Four proposals were agreed by the meeting: the setting up of a specialist photographic conservation group, open membership, the steering group to investigate what options would be realistic initially and a membership form designed and sent out to invite membership. Issues raised included; the group name, definitions of 'photographic', membership, affiliation and funding.

An interim steering group was invited composed of James Berry, Elizabeth Martin, Ian Moor, Angela Moor, Sally Ann Yates and Angela Thompson.

The meeting was organized and sponsored by The Centre for Photographic Conservation. The EPhMCG Steering group acknowledged this generous support for the meeting by The Centre and also from The National Gallery, London, Conservation Resources (UK), Conservation by Design Ltd, Munktel Filter, MultiPack, C. A. Coutts and Silver Print.

The next meeting will be on the 4th May 1995 and will be held at the Public Record Office, Kew.

The meeting will include the election of a committee and nominations are requested for the posts of Chairman, Secretary, Treasurer and three committee members.

If you would like to present a paper or poster at this or future meetings or have any comments or queries please contact Angela Moor.

A Star is born

Introducing a new member of the Newsletter's team Fredrick Fingerprint, who has emerged as the star from a poster exhibit, soon to be a leaflet, that The Centre exhibited at the European Photographic Materials Conservation Group meeting in October, his character is reminiscent of Michael Caine with a touch of Maurice Chevalier, we hope you will enjoy reading his comments.

American Institute of Conservation Photographic Materials Group

The AIC/PMG Winter Meeting will have its biannual meeting at the National Gallery in Washington from 3-4th March 1995 Ian and Angela Moor will be sharing in discussions concerned with Photographic Conservation training which is becoming an issue of considerable debate across the Atlantic. It would also be true to say that there are ripples being felt in other quarters, and it will not be to far distant before the responsibility for this specialist discipline is no longer foisted onto an unsuspecting, ill prepared, paper conservator. The PMG have also asked for an up-date on the inaugural meeting of the EPhMCG. Further information about this meeting from Barbara Brown at HRHRC. The University of Texas at Austin, Austin, Texas, USA, Tel: 78713-7219 - Fax: (512)471-9646.

Training Courses

Amongst the courses this year are two new ones. Conserving Photographs 2. a three weeks workshop for experienced conservators introducing advanced practical skills in the preservation and conservation of paper based photographic images, the course has come out of requests from past students intent on developing their skills further. Entry to the course assumes that participants also have photographic process identification skills. Participants who have attended one of the Centre's practical courses since 1989 will qualify for a discount for this course. Disaster planning a one day disaster preparedness course giving a comprehensive overview of the needs for institutional disaster planning based on The Centre's long experience of disaster recovery. The Centre also offers institutional in-house courses in all aspects of the preservation and conservation of photographic materials, disaster preparedness and recovery techniques and procedures.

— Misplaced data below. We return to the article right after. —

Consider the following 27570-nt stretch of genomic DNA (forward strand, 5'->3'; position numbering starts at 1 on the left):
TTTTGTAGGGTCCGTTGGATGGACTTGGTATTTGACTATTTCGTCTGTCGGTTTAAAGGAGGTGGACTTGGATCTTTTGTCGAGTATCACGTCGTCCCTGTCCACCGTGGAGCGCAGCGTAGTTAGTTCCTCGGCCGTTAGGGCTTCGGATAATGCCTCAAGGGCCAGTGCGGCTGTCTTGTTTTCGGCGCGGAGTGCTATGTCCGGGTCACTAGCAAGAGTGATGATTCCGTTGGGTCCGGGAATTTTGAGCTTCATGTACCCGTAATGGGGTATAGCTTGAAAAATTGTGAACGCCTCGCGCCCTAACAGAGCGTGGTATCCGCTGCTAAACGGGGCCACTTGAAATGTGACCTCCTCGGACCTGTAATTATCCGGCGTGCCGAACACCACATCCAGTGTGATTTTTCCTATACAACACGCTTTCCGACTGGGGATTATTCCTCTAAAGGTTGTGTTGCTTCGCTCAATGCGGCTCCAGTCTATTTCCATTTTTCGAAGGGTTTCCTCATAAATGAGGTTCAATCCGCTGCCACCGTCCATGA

The Centre's programme of courses for 1995 starts on the 14th August and runs through until the 29th September.

Courses offered in 1995 are;

London Transport Museum

A recently completed commission at The Centre is a wonderful album of gelatine bromide prints from the London Transport Museum. The album visually documents proposals for a new corporate identity to UERL (Northern) Underground stations circa 1908-1909. The stations, opened between 1906-1907, were by Leslie Wilson Green, and project a classical style with Arts and Crafts inspired surface ornamentation incorporating moulded terracotta blocks heavily glazed in a deep ruby red colour. The album was assembled to illustrate proposed changes to the facades and company signs and all of the photographs have been extensively overlaid with paper masks and hinged tabs and overpainted/drawn with water colour pigments, ink and pencil. For the Museum this album has great importance as a record of architectural changes, however, it also has outstanding qualities in other respects for captured in the photographs is a wealth of socio-historic detail ranging from shop windows, fashion, working conditions, theatre, holiday and travel even a barrel organ which under magnification displays a magnificent battle scene, information considered superfluous to the photographers original intent. The multi stratigraphy and poor quality of the materials used in the album and the conservation requirements of the photographs presented a variety of problems for the conservator.